Need in the News, Vol. III, Issue 1

At the end of every month, I summarize local, national and international “stories of need” from news sites, blogs, press releases and editorials. The following are some of January’s most need-in-the-news-worthy stories:


INDIA — A group of Harvard researchers recently discovered more than 3,000 cases of forced labor in India’s handmade carpet sector.

ASIA PACIFICHere is a current map of trouble spots in this lesser known area of the world.

HONDURAS — Journalist and human rights defender Dina Meza recently spoke out about “the disappeared” in this Central American country. (Interview in Spanish with English subtitles.)

SYRIA — First-round peace talks between the Syrian government and an opposition delegation lasted for a week. Talks are scheduled to resume next month, although the government has not committed to return.

Taimane Mejia, a volunteer at McTureous Hall aboard Marine Corps Logistics Base Barstow, reads to children from the Child Development Center for the annual Dr. Seuss Birthday Bash, March 2, 2012. During the event, children had stories read to them to help stress the importance of literacy at all ages and participated in other activities such as coloring and games. (United States Marine Corp via Wikimedia Commons)
Taimane Mejia, a volunteer at McTureous Hall aboard Marine Corps Logistics Base Barstow, reads to children from the Child Development Center for the annual Dr. Seuss Birthday Bash on March 2, 2012. During the event, children had stories read to them to help stress the importance of literacy at all ages and participated in other activities such as coloring and games. (United States Marine Corp via Wikimedia Commons)

WORLDWIDE CHILD LITERACY — The U.N. education agency recently reported that 250 million of the world’s 650 million primary-aged children are unable to read.


At times, what gets lost in the concern and clamor over major local, national and international events and issues, are the ordinary people who are doing extraordinary things. Here are a few I’ve heard about recently:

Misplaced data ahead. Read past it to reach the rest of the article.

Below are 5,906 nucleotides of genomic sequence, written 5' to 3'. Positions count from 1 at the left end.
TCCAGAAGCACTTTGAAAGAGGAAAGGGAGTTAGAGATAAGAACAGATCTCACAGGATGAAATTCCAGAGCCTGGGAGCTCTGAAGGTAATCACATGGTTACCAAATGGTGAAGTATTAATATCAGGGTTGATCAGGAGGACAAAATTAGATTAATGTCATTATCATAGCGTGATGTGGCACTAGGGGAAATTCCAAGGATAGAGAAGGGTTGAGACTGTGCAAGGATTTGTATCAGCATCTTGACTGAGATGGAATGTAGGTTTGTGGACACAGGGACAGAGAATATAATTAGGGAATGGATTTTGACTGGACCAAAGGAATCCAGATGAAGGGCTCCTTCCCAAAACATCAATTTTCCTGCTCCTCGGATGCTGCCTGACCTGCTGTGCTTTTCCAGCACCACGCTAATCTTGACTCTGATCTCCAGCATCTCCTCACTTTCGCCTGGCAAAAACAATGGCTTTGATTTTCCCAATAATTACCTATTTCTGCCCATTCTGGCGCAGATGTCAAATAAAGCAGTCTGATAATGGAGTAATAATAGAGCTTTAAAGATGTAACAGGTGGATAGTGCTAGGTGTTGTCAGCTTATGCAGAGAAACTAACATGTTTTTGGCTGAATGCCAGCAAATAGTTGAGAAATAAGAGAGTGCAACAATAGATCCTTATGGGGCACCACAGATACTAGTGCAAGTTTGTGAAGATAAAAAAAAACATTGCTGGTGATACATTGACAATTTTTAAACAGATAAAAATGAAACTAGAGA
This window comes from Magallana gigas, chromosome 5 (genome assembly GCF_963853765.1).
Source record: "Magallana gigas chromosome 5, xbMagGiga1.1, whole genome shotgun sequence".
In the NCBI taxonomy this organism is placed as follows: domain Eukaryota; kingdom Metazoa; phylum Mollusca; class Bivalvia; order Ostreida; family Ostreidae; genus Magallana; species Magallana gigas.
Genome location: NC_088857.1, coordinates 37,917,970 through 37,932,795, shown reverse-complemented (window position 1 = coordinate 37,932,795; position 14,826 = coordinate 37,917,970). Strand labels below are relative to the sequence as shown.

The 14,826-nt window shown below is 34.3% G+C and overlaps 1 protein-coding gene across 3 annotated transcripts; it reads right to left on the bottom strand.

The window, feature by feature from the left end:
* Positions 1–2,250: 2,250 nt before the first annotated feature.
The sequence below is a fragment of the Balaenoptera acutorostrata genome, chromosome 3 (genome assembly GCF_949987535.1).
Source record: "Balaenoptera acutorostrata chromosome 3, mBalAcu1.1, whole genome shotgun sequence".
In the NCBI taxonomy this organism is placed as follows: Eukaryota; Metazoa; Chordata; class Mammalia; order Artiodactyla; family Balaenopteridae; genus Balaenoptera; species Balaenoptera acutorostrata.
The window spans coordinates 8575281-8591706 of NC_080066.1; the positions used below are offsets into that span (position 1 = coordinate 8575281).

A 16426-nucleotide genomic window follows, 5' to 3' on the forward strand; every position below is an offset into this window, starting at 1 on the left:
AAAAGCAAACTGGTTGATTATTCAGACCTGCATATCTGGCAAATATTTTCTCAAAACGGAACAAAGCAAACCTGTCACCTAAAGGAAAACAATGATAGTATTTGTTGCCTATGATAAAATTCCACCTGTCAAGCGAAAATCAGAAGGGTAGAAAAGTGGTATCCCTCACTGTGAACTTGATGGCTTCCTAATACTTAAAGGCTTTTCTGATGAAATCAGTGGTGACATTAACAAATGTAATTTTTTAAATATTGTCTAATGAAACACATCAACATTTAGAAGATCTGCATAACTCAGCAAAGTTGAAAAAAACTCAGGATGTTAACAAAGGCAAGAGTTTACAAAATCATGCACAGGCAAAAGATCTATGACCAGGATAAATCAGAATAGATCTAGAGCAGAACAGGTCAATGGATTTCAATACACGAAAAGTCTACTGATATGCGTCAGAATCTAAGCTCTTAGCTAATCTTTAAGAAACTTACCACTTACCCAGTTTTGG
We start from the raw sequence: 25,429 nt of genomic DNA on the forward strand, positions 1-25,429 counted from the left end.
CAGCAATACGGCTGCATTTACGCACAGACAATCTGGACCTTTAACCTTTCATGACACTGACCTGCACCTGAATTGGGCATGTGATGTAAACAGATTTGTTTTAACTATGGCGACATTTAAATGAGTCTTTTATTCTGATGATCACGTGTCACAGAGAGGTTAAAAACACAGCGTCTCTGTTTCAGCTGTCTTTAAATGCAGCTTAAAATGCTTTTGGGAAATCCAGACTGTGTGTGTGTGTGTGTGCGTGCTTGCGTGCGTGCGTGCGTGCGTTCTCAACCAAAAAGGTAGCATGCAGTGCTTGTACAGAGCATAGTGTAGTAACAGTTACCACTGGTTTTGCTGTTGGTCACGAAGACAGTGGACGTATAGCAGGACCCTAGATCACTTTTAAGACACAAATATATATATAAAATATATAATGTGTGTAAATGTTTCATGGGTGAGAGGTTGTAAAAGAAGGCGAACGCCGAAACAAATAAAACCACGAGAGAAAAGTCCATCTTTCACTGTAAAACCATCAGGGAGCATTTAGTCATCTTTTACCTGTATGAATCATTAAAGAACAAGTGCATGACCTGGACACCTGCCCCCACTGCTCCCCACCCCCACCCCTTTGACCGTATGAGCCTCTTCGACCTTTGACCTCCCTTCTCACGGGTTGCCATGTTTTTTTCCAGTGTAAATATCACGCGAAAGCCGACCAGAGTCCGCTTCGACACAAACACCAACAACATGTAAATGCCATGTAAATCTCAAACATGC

MONROE (Michigan) — Goodwill workers recently discovered $43,000 in the pockets of donated suits and a donated robe.

SOUTH POLE — Yale undergraduate student Parker Liautaud, 19, is on a continuing quest to raise awareness of climate change. He recently set the record for the fastest, unsupported person to make the 314-mile trek from the coast of Antarctica to the South Pole, braving frostbite and (ant)arctic conditions the whole way.

BOSTON (Massachusetts) — The Rev. Laura Buchanan Ahart is a long-serving chaplain at Boston’s Nashua Street Jail.

LAS VEGAS (Nevada) — The nonprofit Hero School is aiming to reduce homelessness through education.

NEW YORK & NEW JERSEYMany groups are trying to raise awareness of human trafficking during Super Bowl week.


Stories worth reflection:

SHOULD WE GO TO MARS? — Should Mars be the next giant step for humankind and why?

IMAGINE THAT: BEAVERS HELP CONTROL FLOODING — That’s why they build all those dams and stuff?

KIDS WEIGHT IMPORTANT EARLY ON — A new study found that nearly half of kids who are obese at 14 were also obese at age 5.

RICH GET RICHERAccording to Bloomberg, the world’s 200 richest people made $13.8 billion yesterday.

EVERYDAY APOCALYPSE — Why did Atlanta grind to a zombie apocalypse-like halt after a few inches of snowfall?

RODMAN & NORTH KOREA — Are Dennis Rodman’s efforts at forging a relationship with North Korea’s leader, Kim Jong Un, just clumsy showmanship that ignores the communist country’s abysmal human rights record? Or are they something different, as suggested by Rodman’s recent claim that he would take the place of imprisoned American businessman Kenneth Bae?

IMMIGRANTS GOOD FOR ECONOMY? — The Huffington Post outlined five ways that immigrants help make cities more competitive.

COMPROMISE FARM BILL CUTS SNAP — The Farm Bill recently passed by Congress cuts food stamps by $8 billion, a 1 percent reduction.

Marrton Dormish

Written by 

Thanks for reading! Feel free to email me your feedback, comment below or follow me on social media.